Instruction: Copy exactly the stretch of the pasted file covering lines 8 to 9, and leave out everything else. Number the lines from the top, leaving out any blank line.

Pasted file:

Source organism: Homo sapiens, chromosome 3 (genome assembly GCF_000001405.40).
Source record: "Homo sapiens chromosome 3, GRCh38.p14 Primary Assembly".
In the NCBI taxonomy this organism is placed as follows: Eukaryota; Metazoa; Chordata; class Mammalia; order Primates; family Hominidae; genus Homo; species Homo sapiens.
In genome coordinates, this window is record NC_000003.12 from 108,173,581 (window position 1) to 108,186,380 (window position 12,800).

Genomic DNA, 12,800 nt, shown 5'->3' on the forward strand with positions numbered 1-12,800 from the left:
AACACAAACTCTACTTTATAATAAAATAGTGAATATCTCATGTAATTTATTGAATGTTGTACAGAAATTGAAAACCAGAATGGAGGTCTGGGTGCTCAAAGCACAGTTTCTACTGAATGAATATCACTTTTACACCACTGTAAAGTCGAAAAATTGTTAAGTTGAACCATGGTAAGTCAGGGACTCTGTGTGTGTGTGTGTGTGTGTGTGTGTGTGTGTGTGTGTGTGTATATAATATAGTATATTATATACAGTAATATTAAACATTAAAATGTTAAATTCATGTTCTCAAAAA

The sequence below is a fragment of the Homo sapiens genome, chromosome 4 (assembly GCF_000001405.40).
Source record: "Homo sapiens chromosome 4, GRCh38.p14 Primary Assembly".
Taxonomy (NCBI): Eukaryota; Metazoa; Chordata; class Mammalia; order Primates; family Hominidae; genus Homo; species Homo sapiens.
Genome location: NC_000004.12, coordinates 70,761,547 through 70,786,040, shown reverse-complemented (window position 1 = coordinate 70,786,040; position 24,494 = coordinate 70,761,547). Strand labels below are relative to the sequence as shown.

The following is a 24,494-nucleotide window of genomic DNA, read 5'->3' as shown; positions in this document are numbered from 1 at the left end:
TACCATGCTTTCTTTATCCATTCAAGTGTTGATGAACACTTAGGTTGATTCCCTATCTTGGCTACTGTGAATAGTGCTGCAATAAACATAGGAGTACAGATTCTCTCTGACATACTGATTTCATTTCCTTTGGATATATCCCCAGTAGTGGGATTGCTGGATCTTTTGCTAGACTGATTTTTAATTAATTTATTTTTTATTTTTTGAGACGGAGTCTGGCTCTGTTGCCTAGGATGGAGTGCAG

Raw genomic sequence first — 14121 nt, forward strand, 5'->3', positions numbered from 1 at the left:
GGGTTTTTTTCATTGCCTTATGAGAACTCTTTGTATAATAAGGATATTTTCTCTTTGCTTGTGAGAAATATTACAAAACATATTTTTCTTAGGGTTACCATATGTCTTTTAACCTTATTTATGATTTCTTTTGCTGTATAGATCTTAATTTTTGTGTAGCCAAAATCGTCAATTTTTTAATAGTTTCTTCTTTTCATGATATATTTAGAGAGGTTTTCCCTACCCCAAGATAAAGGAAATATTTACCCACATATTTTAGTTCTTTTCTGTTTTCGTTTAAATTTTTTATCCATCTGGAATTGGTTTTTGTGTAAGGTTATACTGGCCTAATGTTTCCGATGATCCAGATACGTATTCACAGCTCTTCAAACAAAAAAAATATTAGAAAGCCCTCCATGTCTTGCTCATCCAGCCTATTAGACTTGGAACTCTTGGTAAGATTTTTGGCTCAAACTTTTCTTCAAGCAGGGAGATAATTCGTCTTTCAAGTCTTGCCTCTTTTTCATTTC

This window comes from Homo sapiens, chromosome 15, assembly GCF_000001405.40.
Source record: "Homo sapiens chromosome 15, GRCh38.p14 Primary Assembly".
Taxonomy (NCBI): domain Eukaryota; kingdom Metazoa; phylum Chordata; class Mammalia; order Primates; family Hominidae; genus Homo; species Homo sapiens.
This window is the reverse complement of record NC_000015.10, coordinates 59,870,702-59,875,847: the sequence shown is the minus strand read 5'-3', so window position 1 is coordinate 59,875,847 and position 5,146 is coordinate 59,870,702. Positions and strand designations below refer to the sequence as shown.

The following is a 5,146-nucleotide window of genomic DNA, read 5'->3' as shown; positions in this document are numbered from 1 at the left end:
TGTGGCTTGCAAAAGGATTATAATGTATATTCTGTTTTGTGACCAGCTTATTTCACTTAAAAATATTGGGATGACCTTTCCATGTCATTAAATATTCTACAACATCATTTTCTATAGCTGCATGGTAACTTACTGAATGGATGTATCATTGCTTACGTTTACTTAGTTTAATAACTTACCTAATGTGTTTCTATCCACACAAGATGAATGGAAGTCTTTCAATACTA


Source record: "Homo sapiens chromosome 4, GRCh38.p14 Primary Assembly".
Taxonomy (NCBI): Eukaryota; Metazoa; Chordata; class Mammalia; order Primates; family Hominidae; genus Homo; species Homo sapiens.